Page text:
Appeal by defendant from the Circuit Court of St. Clair
county; the Hon. EDWARD F. BAREIS, Judge, presiding. Heard in
this court at the October term, 1950. Judgment in favor of Earl
Monken affirmed. Judgment in favor of Ellen Monken reversed
without remandment. Opinion filed October 25, 1950. Released for
publication November 21, 1950.
MR. JUSTICE CULBERTSON DELIVERED THE OPINION OF THE COURT.
The instant case arises as the result of an action instituted in the circuit court of St. Clair county by Ellen Monken, Earl Monken, Juanita Monken, a minor, by Earl Monken, her father and next friend; Velma Bunge and Martha Jane Bunge, by Velma Bunge, her mother and next friend, as plaintiffs, as against the Baltimore and Ohio Railroad Company, as defendant. The action is predicated upon an accident which occurred when an automobile owned by Earl Monken and driven by Ellen Monken, his wife, was involved in a collision with a train of the defendant railroad company at a crossing in Summerfield, Illinois, on February 1, 1947. Severe injuries were sustained by the plaintiff, Ellen Monken, and a judgment was entered in her favor for $15,000 in the court below. Plaintiff, Earl Monken, suffered the loss of his automobile and the loss of services of his wife for some time, and judgment was rendered in his favor in the circuit court for $2,500. Verdicts and judgments were rendered in favor of defendant railroad company as to the claims of all other plaintiffs in the case.
The evidence in the cause disclosed that the plaintiff, Ellen Monken, was driving the automobile owned by her husband, Earl Monken, and the plaintiff, Velma Bunge (aged 31), her daughter, was riding in the front seat with the driver, and the plaintiffs, Juanita Monken (aged 16) and Martha Jane Bunge (aged 4 years) were in the rear seat of the automobile. The Village of Summerfield has a population of about 300, and the defendant railroad extends through the village in an east and west direction, and State aid route number 50, a hard road, extends through the village in a north and south direction. The intersection of the hard road and the railroad tracks was the crossing at which the accident took place at about 3:30 in the afternoon. There was evidence to the effect that as plaintiff, Ellen Monken, approached the railroad tracks she was traveling at a slow rate of speed, then came to a stop, and was again traveling at a slow rate of speed in approaching the tracks. There is also evidence to the effect that no train whistle was blown until after the plaintiff had stopped and had looked to the right and to the left and then shifted into second gear and had reached the speed of about five miles per hour. Visibility at the crossing was obstructed by a frame house and a wire fence and telephone pole, and the railroad station of the defendant railroad company. The evidence disclosed, however, that the railroad track is straight at each side of the crossing for about three-quarters of a mile; that the weather was clear; and that from a point 40 feet north of the north rail (from which direction Ellen Monken was driving the car) there was an unobstructed view towards the east (the direction in which the train was coming), a distance of 1450 feet. The evidence and pictures also showed that from a point 25 feet north of such north rail the unobstructed view to the east was for a distance of 3,000 feet.
There was testimony that plaintiff, Ellen Monken, looked to the right and to the left and stated she could see no train on the track. The evidence discloses that the whistle of the train was first blown at a point between the depot and route 50 (less than 80 rods from the crossing), and that there was no automatic bell ringing. The plaintiff already had her front wheels on the track and stated she stopped as soon as she could but that the automobile was struck by the train. Plaintiff, Ellen Monken, was thrown from the car as a result of which she sustained severe injuries. There was no substantial evidence of any injuries on part of the other passengers in the automobile. The automobile was damaged beyond repair. As indicated previously, a verdict of the jury was returned in favor of the plaintiff, Ellen Monken, in the sum of $15,000, and in favor of the plaintiff, Earl Monken, in the sum of $2,500 for property damage to his automobile and for loss of companionship and consortium of his wife. The verdict of the jury was in favor of the defendant as to the other three plaintiffs.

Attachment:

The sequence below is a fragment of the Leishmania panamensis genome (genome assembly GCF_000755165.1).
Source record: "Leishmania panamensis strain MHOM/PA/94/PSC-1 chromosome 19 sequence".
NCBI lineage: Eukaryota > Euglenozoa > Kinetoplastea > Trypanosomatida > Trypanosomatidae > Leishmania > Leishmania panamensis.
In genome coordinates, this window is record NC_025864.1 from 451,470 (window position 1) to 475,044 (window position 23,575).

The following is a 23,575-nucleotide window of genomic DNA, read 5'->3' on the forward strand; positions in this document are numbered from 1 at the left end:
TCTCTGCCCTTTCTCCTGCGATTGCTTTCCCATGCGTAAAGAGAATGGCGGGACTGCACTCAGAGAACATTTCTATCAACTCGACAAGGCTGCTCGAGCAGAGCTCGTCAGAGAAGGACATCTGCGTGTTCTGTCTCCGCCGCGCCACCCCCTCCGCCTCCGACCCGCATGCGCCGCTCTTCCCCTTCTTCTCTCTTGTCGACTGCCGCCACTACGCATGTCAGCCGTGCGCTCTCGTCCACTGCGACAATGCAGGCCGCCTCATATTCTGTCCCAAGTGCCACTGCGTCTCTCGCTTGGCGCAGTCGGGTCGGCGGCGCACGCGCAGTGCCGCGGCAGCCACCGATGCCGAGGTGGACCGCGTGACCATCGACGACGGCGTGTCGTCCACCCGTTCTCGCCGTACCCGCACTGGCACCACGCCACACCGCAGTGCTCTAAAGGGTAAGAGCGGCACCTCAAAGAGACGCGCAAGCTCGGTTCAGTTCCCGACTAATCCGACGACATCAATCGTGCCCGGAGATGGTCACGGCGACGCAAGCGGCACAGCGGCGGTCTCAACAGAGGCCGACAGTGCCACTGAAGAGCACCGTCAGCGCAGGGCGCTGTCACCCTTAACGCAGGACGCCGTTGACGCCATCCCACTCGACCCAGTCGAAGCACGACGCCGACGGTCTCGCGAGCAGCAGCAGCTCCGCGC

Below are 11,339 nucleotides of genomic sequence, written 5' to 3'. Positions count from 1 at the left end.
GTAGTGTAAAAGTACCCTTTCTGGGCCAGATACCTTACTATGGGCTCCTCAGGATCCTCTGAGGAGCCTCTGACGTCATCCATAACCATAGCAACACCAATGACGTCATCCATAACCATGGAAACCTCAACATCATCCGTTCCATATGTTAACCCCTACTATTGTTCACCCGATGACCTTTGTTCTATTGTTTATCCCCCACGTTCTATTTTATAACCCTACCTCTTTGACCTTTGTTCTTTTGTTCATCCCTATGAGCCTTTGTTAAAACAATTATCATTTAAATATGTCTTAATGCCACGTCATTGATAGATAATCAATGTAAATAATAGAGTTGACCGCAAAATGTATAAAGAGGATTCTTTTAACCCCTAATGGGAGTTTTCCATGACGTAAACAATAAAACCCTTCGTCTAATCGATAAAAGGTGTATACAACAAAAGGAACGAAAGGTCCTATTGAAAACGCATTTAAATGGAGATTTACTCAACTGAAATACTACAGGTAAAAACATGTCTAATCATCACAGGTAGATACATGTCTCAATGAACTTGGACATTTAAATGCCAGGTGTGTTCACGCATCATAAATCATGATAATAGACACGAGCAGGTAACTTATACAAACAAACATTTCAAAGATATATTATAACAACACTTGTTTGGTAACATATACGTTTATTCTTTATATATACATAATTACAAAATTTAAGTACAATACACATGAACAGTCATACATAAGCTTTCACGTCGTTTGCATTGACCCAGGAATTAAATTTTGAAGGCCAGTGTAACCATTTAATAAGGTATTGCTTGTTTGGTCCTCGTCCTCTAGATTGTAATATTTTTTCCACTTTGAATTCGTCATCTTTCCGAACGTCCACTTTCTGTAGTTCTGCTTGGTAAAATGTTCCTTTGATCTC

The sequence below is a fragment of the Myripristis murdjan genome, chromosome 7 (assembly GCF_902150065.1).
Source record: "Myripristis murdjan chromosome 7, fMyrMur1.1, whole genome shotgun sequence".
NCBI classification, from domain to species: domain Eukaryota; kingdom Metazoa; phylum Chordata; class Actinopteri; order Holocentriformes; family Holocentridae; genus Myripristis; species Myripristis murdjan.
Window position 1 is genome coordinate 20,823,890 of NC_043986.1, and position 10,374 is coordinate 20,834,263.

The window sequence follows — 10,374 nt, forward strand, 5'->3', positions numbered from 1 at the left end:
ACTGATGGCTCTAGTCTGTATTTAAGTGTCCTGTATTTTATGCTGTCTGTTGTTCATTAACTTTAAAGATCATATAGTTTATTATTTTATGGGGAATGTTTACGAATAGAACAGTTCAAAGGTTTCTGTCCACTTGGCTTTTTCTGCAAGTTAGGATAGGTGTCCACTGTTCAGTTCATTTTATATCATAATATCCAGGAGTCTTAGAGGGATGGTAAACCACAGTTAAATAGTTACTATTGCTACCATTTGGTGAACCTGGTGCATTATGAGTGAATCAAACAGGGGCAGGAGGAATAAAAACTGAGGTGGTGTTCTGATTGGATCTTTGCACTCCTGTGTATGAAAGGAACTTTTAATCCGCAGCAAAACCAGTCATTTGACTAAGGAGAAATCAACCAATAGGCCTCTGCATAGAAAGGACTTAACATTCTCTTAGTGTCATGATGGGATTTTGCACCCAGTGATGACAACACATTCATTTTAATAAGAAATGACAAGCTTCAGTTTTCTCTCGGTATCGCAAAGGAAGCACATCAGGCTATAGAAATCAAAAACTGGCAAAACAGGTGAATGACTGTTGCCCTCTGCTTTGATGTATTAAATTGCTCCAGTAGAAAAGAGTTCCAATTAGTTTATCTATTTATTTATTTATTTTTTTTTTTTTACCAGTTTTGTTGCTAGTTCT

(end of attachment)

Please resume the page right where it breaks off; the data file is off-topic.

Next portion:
It is contended on appeal in this cause, basically, that plaintiff, Ellen Monken, was guilty of contributory negligence; that there were certain errors in the giving of instructions; and that the verdicts of the jury were wholly inconsistent. It is, likewise, contented that the verdicts of the jury were excessive.
[1-5] As to the judgment in favor of plaintiff, Ellen Monken, in view of the evidence which showed that she could have seen the train in time to have stopped had she looked in the direction of the train, it is apparent that the motion for judgment notwithstanding the verdict in favor of Ellen Monken should have been allowed, and that the judgment in favor of Ellen Monken cannot stand. A person is bound to know that a railroad crossing at grade is a dangerous place and such person is guilty of negligence unless he approaches the crossing with care commensurate with the known danger at the crossing (Grubb v. Illinois Terminal Co., 366 Ill. 330, 337; Provenzano v. Illinois Cent. R. Co., 357 Ill. 192, 197; Greenwald v. Baltimore & O.R. Co., 332 Ill. 627, 631). Such cases have established that the law will not tolerate the absurdity of allowing a person to testify that he looked and did not see the train when he could have seen it. In the instant case if the Monken car was traveling only at five miles per hour it would take only three seconds to go about 22 feet. At 80 miles per hour, the speed at which the train was presumably traveling, it would take the train 25 seconds to go 3,000 feet. It is obvious that had the plaintiff, Ellen Monken looked, the train would have been definitely visible to her at a point 25 feet back of the rail. The courts of this State have indicated that one who has an unobstructed view of an approaching train is not justified in closing his eyes, or in failing to look, or in crossing a railroad track upon the assumption that a bell will be rung or a whistle sounded. One cannot assume there will not be a violation of the law or negligence of others and then rely on such assumption as an excuse for failure to exercise due care. It is obvious that plaintiff Ellen Monken was guilty of contributory negligence, as a matter of law, if she looked and did not see the train, or failed to look, or looked only after she was in such position that she could not avoid a collision. The trial court, therefore, should have directed a verdict in favor of defendant as to said plaintiff, Ellen Monken, or entered judgment in favor of defendant notwithstanding the verdict. The judgment of the circuit court of St. Clair county in favor of Ellen Monken and as against the defendant, the Baltimore and Ohio Railroad Company, should, therefore, be reversed without remandment (Carrell v. New York Cent. R. Co., 384 Ill. 599; Provenzano v. Illinois Cent. R. Co., supra; Greenwald v. Baltimore & O.R. Co., supra; Grubb v. Illinois Terminal Co., supra).